Now, ways you can help your library simple. Become a friend of your library. Donate a dollar for every book you check out. If you're an author donate your book to the library. It’s one less they’ll need to buy and think of the readers you'll garnish for your next book. Donate the books you've already read. Many libraries rise funds by having book sales each year. When the Friends of the Library envelopes come in the mail, don’t trash it. Send it back with a donated and remind family members to do so too. Speak to your librarian about how you can help them with fund raising. Simply having a signing in house could bring people into the library who haven’t entered the doors in years. You know the old adage; You can’t see the problem if you don’t look.

Question: Can you share a way you've helped a library?

Next week I’ll report on my book signing. In the meantime, don’t forget to follow me. My August contest is whining down. One lucky new follower will win an e-copy of Obsessed By Wildfire.

Monday, August 16, 2010


The Long and the Short of It is celebrating its third anniversary in style -- by giving away THREE Nook 3G eBook Readers that come with $50 gift certificates and are already pre-loaded with dozens of romance and juvenile fiction eBooks.

We're having a scavenger hunt that runs from August 2 - August 29. For directions on how to earn entries to win the Nooks, go to

The anniversary party culminates in a two day chat that final weekend in our Yahoo groups (links are below), during which every post earns an entry AND we'll be announcing the winners in the final hour.

Little secret. I'm one of the authors. Visit to find the widget. And, I'll be hosting one of the chats on August 29 9am-10am EST and giving away prizes.

Now get to it the month is half over. Win the nook, then you can read EVIL'S WITNESS and OBSESSED BY WILDFIRE on the run.

Tuesday, August 10, 2010

Welcome Author Paty Jager

Today, I welcome fellow Wild Rose Press author Paty Jager. Paty has a fine backlist. You really do need to check it out at The Wild Rose Press, after you read her blog and comment of course. Remember one new follower of my blog during the month of August will win an e-copy of my sexy, contemporary western, Obsessed By Wildfire. Now please welcome Paty!

Paty , Congrats on your new release, Spirit Of The Mountain. I love your cover, BTW.

Thanks Autumn! I love the cover, too. Nicola Martinez did a wonderful job of not only showing the story but making a striking cover.

1)First, can you tell us a little about the story, a blurp?

Spirit of the Mountain is the story of a Nez Perce maiden's love of the mountain and country where she was born and honoring her gift to her people when she knows she could die and her heart is back on the mountain with the spirit who captured it.

2)What inspired you to write Spirit Of The Mountain?

I attended a RWA conference and the editors were looking for historical paranormal. Since I didn't do any of the other things that go bump in the night, the thought of putting spirits in the Native American history appealed to me. Only little did I know that Native American stories didn't sell. Anyway that's what the editors and agents all told me after I started shopping this story around. Thank goodness, Wild Rose Press is willing to take a chance to a story if it's good enough. They don't care what the "big publisher" think.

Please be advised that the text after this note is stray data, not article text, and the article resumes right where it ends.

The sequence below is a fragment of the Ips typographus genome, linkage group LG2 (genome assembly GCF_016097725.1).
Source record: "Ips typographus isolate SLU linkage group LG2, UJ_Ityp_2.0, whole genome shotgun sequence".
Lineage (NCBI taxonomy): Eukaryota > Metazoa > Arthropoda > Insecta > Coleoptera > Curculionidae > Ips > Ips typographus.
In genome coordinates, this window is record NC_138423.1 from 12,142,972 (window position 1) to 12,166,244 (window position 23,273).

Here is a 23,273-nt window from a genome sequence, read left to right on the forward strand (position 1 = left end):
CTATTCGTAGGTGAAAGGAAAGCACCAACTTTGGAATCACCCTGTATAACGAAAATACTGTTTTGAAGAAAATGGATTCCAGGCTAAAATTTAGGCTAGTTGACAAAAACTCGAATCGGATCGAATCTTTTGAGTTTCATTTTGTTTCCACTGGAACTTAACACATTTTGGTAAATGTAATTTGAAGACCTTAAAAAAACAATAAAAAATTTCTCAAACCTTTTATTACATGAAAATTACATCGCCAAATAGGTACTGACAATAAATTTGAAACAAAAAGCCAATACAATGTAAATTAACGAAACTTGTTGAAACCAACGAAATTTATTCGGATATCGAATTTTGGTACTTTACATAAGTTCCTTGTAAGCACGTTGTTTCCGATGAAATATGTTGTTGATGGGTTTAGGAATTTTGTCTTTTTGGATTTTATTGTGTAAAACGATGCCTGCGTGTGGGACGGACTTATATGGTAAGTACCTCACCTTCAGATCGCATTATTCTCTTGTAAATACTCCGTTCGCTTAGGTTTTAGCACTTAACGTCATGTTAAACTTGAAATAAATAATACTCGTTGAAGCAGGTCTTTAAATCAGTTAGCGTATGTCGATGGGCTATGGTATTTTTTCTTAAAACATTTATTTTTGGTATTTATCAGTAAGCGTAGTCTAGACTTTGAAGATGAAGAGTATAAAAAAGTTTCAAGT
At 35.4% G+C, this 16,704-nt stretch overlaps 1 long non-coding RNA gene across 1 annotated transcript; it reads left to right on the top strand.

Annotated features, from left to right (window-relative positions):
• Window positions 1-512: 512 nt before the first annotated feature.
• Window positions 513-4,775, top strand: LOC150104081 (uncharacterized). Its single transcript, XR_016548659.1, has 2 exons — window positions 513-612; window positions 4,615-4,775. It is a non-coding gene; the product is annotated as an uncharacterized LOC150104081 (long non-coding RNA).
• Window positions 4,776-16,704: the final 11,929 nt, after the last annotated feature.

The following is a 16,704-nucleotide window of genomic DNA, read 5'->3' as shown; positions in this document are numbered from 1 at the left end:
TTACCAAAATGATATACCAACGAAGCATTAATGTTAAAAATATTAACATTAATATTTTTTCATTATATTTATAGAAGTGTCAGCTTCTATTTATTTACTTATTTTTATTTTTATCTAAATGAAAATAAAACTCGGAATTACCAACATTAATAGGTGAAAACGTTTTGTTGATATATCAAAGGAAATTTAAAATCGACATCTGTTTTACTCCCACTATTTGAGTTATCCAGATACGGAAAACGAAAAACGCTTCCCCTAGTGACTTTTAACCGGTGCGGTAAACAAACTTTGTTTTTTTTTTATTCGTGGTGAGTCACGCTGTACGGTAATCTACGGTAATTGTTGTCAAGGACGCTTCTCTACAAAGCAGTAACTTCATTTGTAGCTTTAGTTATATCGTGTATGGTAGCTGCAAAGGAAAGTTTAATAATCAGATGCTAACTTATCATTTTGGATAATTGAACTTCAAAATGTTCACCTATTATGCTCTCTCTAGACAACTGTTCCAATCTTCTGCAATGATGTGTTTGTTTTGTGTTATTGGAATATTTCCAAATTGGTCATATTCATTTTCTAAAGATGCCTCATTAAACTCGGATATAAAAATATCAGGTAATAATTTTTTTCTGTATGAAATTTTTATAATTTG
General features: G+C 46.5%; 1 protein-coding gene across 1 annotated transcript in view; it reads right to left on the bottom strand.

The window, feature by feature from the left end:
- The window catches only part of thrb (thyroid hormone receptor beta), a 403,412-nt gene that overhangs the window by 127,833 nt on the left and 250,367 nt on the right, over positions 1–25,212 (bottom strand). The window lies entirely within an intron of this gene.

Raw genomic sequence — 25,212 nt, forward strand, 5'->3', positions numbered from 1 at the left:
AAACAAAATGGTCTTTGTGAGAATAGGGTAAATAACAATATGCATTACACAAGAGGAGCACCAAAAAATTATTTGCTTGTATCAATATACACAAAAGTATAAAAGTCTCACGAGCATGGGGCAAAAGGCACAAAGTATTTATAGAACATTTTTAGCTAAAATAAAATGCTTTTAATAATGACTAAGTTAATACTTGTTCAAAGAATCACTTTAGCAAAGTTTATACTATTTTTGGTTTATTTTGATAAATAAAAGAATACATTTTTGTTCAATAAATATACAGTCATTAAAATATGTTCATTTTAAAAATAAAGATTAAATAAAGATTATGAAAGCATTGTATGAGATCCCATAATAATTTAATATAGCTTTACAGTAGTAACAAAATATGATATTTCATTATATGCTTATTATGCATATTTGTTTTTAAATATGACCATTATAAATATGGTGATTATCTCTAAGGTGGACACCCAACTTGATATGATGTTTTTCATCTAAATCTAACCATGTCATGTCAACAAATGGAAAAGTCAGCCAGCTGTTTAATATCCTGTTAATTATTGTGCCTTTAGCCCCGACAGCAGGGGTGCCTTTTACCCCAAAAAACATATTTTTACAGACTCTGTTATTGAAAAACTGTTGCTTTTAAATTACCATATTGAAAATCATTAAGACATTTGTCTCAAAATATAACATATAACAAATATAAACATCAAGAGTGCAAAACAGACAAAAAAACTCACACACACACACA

3)Can you describe your heroine? Does she look like someone you know physically? Did you give her some of your character, values, and aspirations? What makes her special?

Wren loves the country where she came to this earth and is distraught over having to leave to marry the enemy blackleg warrior. I gave her the deep love to seat the feelings the Nez Perce(Nimiipuu) have for the Wallowa Country. She tries hard to honor her family and her people but she has a deep feeling the marriage will not bring the peace it is supposed to bring. She doesn’t' look like anyone I know. I used a note card that had a Native American girl in historic dress and a wolf as my visual while writing this book. I don't think I gave her any of me, other than her wanting need for approval while at war with her true feelings. She's special because she is willing to sacrifice her happiness to help her people.

4)Can you describe your hero? Does he look like someone you know physically? What are his best traits? What are his flaws? Did you fall in love with him while writing the story?

Himiin walks upon the mountain as a white wolf. He sees himself as the guardian of the creatures, yet he battles with the belief he and his siblings were made spirits as punishment for his father's bad behavior. He is tall, strong, blonde hair, blue eyes that turn red when his emotions are high. He is of a band of Nimiipuu from the far north that had the lighter coloring of hair and eyes. His best trait is his honor and loyalty to the Nimiipuu. His flaw, believing he knows what is best. I did fall for my hero and his brother who will have his story in the next book.

5)Did you have to do special research for your story and explain?

I read a lot of books about and by the Nez Perce tribe. I also joined n online group of Nez Perce to get information. I found a Nimiipuu man and a woman who were willing to answer questions and dig for historical information for me, so I could make the life of my character's accurate in their day to day living. As for the spirit part, I read myths and legends of the Nimiipuu and worked to make a spirit entity that I thought would be believable in the world of the Nimiipuu even though they did not have such "creature".

6)How many books have you written? And, which is your favorite and why?

I've written fourteen books but have soon to be eight published. I have something about every one of my books that makes it my favorite. Either a character or a scene or even a secondary character.

7)Tell us a little about your writing process. What comes first, plot or characters?